Decency – Where does one draw the line today?
Last week the industry regulator ACMA released a discussion paper: “Investigation concepts Decency, classification, and harm and offence – Where does one draw the line today”.
The paper (all 77 pages), covers both radio and television.
When it comes to commercial radio, it showcases previous ACMA and even the older Australian Broadcasting Authority findings and decisions from various investigations over the years to backbone the discussions moving forward.
Who stands out the most?
Kyle and Jackie O. You can take your pick:
The Kyle & Jackie O Show – “a segment broadcast on a breakfast show in which a 14-year-old girl was questioned live-to-air about a range of matters, including her sex life, while attached to a lie detector.”
The Kyle & Jackie O Show’: “the presenters referred to comments made by a caller during the ‘Is it normal segment?”
The Kyle & Jackie O Show:“derogatory comments made about a female journalist.”
And with Kyle’s recent “Gerbil” spat with Federal Minister Barnaby Joyce, ACMA is now investigating. But we won’t mention the Kyle and Jackie O “I think they dropped the C-Bomb” story we had last week as this very discussion paper was released by ACMA.
But K&J are not alone.
Alan Jones gets a mention around “disrespectful comments made about holders of public office”. Chris Smith for his Asylum Seekers T-Shirt comp, Bob Francis from his time. Even Triple M’s Porn Star Competition got a jernsey.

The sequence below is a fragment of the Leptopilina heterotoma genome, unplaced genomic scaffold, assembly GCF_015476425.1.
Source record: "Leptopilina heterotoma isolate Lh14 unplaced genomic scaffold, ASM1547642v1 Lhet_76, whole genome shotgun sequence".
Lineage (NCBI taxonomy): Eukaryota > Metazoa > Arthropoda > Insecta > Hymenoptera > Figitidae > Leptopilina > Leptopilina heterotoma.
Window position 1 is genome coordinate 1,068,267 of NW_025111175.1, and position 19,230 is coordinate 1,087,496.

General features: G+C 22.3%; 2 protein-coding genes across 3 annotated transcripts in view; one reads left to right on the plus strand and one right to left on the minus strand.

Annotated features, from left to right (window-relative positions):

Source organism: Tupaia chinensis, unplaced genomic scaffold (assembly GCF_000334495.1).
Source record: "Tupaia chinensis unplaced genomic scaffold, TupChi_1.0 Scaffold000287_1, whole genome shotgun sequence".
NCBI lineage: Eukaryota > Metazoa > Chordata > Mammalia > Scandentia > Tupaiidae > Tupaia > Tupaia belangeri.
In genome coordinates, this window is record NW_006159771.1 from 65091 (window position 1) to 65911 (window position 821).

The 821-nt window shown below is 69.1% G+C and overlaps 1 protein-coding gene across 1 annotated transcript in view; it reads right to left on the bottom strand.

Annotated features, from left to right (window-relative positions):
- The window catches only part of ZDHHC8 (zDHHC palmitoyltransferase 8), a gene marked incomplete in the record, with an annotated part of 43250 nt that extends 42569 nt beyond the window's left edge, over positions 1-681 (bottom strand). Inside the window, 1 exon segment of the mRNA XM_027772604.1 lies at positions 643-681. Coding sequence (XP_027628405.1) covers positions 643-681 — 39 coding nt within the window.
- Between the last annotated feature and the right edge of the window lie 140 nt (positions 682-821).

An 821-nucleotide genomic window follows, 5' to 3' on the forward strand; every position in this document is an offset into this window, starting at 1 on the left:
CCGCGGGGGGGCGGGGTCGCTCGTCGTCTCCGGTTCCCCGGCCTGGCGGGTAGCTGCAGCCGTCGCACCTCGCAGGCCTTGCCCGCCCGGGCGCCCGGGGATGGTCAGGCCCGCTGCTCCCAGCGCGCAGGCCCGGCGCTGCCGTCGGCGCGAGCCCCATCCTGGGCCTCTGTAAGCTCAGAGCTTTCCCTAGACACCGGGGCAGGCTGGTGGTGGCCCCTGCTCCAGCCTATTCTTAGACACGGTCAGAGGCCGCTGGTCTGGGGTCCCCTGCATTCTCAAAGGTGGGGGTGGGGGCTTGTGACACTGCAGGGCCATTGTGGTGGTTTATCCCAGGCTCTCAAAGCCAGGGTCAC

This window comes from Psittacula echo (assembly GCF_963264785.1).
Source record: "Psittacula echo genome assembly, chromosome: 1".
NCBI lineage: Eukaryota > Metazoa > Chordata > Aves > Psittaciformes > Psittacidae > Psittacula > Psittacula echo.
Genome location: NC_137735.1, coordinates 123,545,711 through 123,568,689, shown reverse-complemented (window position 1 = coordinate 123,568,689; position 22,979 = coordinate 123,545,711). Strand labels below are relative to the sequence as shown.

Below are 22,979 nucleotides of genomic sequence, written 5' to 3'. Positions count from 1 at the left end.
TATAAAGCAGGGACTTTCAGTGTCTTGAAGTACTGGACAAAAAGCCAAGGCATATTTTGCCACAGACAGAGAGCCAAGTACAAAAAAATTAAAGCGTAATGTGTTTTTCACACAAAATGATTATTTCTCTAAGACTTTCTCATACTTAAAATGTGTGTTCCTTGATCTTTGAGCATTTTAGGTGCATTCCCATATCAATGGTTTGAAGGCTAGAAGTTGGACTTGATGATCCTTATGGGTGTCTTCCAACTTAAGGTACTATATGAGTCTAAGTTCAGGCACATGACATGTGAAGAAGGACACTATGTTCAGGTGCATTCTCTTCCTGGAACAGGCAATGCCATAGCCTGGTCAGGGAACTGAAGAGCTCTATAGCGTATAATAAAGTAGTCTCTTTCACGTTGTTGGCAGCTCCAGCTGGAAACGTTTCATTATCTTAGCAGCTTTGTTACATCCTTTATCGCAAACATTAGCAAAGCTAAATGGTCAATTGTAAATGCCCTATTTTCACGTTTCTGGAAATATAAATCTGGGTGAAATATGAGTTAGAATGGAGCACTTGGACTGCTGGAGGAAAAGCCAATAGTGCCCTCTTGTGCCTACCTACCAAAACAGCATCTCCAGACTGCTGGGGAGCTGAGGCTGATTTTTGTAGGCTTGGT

But AMCA has highlighted the term ‘decency’ as not being defined in the Commercial Radio Codes of Practice.
In their paper ACMA positions the use of the ordinary English meaning of “Decency” from a dictionary (which they have always done) and they quote:
The word Decency does make a fleeting appearance in the Commercial Radio Code of Practice and Guidelines in section 1.3.
In their introduction ACMA talks about “the careful balancing that is required in broadcasting codes.”
“On the one hand, it is important to provide Australian adults with the freedom to access content of their choice. On the other hand, the community expects safeguards about material that may be inappropriate, harmful or offensive to others.”
They also touch on broadcaster “Freedom of expression” , but also the need to “respect community standards in relation to the content of programs broadcast.”
Does the code require a re-think that reflects today’s community standards?
Have we crossed the “Decency” line too often in recent years between acceptable and unacceptable?